Breast Cancer Radiation Therapy Guide
230,000 women were diagnosed with breast cancer in the U.S. in 2015. With modern treatment, over 80% of them will be free of cancer 10 years after their diagnosis; most will live long, happy lives.
You probably have several cancer doctors; they work together as a team to give you the best treatment. Your medical oncologist prescribes chemotherapy drugs (medicine that attacks cancer cells). You may have seen a surgeon, who typically performs a lumpectomy (taking a small amount of tissue out of your breast) or a mastectomy (removing most of the tissue from your breast). Your radiation oncologist will use high-tech machines to direct energy (in the form of radiation) to destroy cancer cells. Even if you’ve had surgery or chemotherapy, radiation therapy will reduce the chance that your cancer will come back in the treated area.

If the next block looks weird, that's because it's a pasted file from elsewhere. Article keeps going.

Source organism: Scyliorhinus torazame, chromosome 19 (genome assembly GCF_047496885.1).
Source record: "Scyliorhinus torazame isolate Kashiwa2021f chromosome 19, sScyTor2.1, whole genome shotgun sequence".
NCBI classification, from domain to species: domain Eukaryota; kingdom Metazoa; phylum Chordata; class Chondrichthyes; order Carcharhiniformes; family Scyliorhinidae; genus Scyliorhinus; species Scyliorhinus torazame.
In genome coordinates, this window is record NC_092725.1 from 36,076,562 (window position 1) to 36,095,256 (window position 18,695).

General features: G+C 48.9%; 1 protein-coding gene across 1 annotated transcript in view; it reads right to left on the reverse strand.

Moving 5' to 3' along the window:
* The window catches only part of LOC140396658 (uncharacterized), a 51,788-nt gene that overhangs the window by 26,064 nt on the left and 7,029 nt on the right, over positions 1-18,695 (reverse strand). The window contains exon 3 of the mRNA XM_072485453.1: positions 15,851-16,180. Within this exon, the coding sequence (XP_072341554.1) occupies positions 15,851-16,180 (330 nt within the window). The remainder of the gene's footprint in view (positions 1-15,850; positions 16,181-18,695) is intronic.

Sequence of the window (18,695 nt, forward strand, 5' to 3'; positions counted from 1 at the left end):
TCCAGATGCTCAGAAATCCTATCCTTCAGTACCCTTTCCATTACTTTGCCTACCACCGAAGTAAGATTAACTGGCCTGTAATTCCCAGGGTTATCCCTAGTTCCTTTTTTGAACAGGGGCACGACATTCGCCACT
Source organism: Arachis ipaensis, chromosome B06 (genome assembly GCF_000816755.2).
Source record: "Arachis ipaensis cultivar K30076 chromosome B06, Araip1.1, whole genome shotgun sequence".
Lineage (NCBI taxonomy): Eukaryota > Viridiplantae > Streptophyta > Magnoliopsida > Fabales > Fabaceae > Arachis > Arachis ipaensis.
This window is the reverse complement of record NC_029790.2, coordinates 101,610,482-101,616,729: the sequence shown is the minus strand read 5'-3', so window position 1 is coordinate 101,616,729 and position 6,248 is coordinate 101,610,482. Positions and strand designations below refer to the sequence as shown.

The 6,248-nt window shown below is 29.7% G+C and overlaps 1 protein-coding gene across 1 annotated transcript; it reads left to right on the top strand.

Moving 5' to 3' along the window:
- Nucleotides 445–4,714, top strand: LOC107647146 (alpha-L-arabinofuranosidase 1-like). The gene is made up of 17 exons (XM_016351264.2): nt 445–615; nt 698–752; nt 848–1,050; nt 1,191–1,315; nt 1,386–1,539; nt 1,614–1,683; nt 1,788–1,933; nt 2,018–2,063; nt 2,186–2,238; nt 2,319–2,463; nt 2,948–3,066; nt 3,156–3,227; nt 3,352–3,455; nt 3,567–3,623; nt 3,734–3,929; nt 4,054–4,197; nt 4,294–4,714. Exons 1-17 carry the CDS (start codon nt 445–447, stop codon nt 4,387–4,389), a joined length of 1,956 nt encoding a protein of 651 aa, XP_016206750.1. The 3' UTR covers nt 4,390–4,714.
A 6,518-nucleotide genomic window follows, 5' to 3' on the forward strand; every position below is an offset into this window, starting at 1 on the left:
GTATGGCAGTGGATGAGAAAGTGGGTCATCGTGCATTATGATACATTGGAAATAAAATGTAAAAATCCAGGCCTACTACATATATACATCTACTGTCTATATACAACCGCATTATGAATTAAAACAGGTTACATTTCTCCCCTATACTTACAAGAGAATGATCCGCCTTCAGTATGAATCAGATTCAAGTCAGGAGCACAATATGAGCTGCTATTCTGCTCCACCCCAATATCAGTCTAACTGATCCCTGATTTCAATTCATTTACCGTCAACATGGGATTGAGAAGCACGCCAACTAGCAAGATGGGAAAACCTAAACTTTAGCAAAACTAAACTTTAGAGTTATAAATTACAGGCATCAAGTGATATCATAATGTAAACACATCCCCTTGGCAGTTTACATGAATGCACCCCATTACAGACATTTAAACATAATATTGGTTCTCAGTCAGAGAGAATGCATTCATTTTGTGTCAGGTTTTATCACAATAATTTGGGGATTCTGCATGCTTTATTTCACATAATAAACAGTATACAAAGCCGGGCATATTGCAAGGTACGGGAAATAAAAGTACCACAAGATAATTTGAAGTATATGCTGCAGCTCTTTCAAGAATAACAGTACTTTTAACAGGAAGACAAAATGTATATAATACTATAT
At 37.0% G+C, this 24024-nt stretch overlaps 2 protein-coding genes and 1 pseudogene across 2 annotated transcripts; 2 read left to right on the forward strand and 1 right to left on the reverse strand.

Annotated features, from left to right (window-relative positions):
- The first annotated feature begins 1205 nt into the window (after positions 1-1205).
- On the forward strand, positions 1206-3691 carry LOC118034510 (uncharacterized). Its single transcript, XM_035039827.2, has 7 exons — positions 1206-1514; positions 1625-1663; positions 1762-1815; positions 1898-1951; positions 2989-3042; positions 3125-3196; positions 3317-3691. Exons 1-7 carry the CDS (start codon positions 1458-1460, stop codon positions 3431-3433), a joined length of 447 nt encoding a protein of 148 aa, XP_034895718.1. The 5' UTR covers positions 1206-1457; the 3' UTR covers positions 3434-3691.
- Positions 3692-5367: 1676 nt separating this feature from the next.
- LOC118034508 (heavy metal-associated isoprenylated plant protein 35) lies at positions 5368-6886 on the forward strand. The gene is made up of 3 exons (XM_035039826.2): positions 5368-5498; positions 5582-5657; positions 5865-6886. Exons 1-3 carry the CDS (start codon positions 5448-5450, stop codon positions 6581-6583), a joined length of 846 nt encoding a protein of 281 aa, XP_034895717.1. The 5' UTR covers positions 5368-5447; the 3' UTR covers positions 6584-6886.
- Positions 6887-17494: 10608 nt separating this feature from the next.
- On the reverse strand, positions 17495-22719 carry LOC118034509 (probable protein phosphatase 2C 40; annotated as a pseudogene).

This breast cancer radiation therapy guide includes basic information about your treatment and a list of resources that you can rely on.
The most important tip is to communicate with your doctor and follow your doctor’s instructions.
Make sure you:
- Go to every appointment on time,
- Follow your doctor’s diet and skin care recommendations,
- Contact your doctor immediately if you have any serious problems or side effects, and
- Tell your doctor if you change your habits, medications, or are worried that something is wrong.